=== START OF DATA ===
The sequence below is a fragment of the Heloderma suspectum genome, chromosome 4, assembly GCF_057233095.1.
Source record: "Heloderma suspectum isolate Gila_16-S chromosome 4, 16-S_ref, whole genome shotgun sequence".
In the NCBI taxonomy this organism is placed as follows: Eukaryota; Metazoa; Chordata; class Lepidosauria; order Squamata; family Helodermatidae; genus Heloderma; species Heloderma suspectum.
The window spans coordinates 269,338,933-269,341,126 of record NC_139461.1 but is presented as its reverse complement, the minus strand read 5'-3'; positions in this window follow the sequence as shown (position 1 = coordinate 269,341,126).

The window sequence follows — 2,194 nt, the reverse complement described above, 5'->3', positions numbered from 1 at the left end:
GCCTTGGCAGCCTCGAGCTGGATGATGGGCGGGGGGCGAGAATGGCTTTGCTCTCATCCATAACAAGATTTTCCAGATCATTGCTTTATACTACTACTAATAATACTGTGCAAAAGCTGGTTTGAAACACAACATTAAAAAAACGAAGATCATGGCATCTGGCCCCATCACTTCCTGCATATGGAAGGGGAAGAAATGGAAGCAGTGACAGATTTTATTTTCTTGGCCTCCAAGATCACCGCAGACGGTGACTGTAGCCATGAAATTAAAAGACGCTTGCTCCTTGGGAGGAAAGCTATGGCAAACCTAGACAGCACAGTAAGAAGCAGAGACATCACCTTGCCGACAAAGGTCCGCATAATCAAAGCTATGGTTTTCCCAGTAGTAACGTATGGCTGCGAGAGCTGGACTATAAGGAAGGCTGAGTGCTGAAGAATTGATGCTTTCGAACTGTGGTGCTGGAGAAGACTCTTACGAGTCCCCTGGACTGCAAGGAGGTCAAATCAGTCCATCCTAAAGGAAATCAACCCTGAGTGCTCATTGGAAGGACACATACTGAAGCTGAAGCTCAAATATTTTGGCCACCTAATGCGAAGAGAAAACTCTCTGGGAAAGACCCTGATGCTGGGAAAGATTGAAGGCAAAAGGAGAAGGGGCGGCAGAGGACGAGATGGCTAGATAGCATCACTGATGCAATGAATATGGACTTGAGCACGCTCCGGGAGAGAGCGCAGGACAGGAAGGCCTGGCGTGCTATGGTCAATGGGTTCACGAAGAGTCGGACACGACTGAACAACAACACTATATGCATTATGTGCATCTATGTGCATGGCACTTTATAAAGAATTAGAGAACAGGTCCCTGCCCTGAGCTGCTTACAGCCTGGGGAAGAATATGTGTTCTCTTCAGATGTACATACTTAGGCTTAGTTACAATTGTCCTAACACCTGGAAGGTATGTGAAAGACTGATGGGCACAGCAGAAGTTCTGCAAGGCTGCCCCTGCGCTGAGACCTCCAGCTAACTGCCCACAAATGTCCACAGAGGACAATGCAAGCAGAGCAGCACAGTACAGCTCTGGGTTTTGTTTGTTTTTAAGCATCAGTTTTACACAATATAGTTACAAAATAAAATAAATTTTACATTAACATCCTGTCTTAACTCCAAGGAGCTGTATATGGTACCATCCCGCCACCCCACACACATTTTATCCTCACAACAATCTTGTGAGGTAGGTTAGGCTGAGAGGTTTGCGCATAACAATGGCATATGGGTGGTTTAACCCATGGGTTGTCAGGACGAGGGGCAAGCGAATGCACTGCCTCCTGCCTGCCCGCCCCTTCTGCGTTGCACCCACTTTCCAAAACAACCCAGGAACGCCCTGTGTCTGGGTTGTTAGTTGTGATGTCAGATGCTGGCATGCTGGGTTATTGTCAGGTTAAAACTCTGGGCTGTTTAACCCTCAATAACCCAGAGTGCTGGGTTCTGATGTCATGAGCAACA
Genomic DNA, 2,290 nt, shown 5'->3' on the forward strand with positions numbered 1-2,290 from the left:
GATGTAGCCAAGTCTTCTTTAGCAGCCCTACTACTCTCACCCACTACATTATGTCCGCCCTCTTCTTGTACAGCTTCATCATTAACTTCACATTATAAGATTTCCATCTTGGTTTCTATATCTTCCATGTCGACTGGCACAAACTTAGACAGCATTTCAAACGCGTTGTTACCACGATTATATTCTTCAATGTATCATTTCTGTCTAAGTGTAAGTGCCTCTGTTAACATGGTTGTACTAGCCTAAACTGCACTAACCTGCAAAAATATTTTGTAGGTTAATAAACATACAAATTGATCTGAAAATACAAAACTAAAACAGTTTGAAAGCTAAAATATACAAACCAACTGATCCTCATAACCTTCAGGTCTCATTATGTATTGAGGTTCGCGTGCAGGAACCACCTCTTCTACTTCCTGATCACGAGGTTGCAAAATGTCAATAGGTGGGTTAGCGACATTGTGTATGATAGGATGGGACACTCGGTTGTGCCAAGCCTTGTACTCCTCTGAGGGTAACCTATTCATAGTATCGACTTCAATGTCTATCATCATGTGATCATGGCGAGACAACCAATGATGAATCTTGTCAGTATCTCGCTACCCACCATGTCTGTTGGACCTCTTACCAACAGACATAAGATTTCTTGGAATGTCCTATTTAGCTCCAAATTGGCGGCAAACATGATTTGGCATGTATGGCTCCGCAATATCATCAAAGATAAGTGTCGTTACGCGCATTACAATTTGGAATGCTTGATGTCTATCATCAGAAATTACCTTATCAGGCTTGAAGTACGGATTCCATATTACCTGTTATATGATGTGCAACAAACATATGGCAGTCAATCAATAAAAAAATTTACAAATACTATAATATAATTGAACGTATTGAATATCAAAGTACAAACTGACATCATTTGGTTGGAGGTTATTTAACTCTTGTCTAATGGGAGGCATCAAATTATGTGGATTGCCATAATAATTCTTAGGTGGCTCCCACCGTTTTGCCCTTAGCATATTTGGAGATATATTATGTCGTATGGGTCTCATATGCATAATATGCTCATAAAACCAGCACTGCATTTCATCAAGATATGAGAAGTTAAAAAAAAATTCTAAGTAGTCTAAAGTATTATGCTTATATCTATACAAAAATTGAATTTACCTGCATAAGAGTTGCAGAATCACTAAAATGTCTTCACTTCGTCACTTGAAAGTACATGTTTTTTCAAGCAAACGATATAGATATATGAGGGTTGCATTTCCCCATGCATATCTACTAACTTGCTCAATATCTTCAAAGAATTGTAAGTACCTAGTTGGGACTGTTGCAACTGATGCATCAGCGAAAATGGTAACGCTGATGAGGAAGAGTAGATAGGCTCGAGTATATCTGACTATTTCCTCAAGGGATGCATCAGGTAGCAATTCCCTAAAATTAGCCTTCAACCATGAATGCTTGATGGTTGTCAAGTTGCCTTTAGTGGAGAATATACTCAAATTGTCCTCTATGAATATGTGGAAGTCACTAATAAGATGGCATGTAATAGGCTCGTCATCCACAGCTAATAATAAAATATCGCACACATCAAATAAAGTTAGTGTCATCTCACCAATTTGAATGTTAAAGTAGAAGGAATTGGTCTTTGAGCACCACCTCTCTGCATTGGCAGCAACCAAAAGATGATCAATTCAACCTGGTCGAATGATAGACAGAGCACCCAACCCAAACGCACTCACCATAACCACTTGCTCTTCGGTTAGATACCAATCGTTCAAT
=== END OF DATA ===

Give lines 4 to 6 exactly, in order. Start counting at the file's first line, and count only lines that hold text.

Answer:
The window spans coordinates 269,338,933-269,341,126 of record NC_139461.1 but is presented as its reverse complement, the minus strand read 5'-3'; positions in this window follow the sequence as shown (position 1 = coordinate 269,341,126).

The window sequence follows — 2,194 nt, the reverse complement described above, 5'->3', positions numbered from 1 at the left end:
GCCTTGGCAGCCTCGAGCTGGATGATGGGCGGGGGGCGAGAATGGCTTTGCTCTCATCCATAACAAGATTTTCCAGATCATTGCTTTATACTACTACTAATAATACTGTGCAAAAGCTGGTTTGAAACACAACATTAAAAAAACGAAGATCATGGCATCTGGCCCCATCACTTCCTGCATATGGAAGGGGAAGAAATGGAAGCAGTGACAGATTTTATTTTCTTGGCCTCCAAGATCACCGCAGACGGTGACTGTAGCCATGAAATTAAAAGACGCTTGCTCCTTGGGAGGAAAGCTATGGCAAACCTAGACAGCACAGTAAGAAGCAGAGACATCACCTTGCCGACAAAGGTCCGCATAATCAAAGCTATGGTTTTCCCAGTAGTAACGTATGGCTGCGAGAGCTGGACTATAAGGAAGGCTGAGTGCTGAAGAATTGATGCTTTCGAACTGTGGTGCTGGAGAAGACTCTTACGAGTCCCCTGGACTGCAAGGAGGTCAAATCAGTCCATCCTAAAGGAAATCAACCCTGAGTGCTCATTGGAAGGACACATACTGAAGCTGAAGCTCAAATATTTTGGCCACCTAATGCGAAGAGAAAACTCTCTGGGAAAGACCCTGATGCTGGGAAAGATTGAAGGCAAAAGGAGAAGGGGCGGCAGAGGACGAGATGGCTAGATAGCATCACTGATGCAATGAATATGGACTTGAGCACGCTCCGGGAGAGAGCGCAGGACAGGAAGGCCTGGCGTGCTATGGTCAATGGGTTCACGAAGAGTCGGACACGACTGAACAACAACACTATATGCATTATGTGCATCTATGTGCATGGCACTTTATAAAGAATTAGAGAACAGGTCCCTGCCCTGAGCTGCTTACAGCCTGGGGAAGAATATGTGTTCTCTTCAGATGTACATACTTAGGCTTAGTTACAATTGTCCTAACACCTGGAAGGTATGTGAAAGACTGATGGGCACAGCAGAAGTTCTGCAAGGCTGCCCCTGCGCTGAGACCTCCAGCTAACTGCCCACAAATGTCCACAGAGGACAATGCAAGCAGAGCAGCACAGTACAGCTCTGGGTTTTGTTTGTTTTTAAGCATCAGTTTTACACAATATAGTTACAAAATAAAATAAATTTTACATTAACATCCTGTCTTAACTCCAAGGAGCTGTATATGGTACCATCCCGCCACCCCACACACATTTTATCCTCACAACAATCTTGTGAGGTAGGTTAGGCTGAGAGGTTTGCGCATAACAATGGCATATGGGTGGTTTAACCCATGGGTTGTCAGGACGAGGGGCAAGCGAATGCACTGCCTCCTGCCTGCCCGCCCCTTCTGCGTTGCACCCACTTTCCAAAACAACCCAGGAACGCCCTGTGTCTGGGTTGTTAGTTGTGATGTCAGATGCTGGCATGCTGGGTTATTGTCAGGTTAAAACTCTGGGCTGTTTAACCCTCAATAACCCAGAGTGCTGGGTTCTGATGTCATGAGCAACA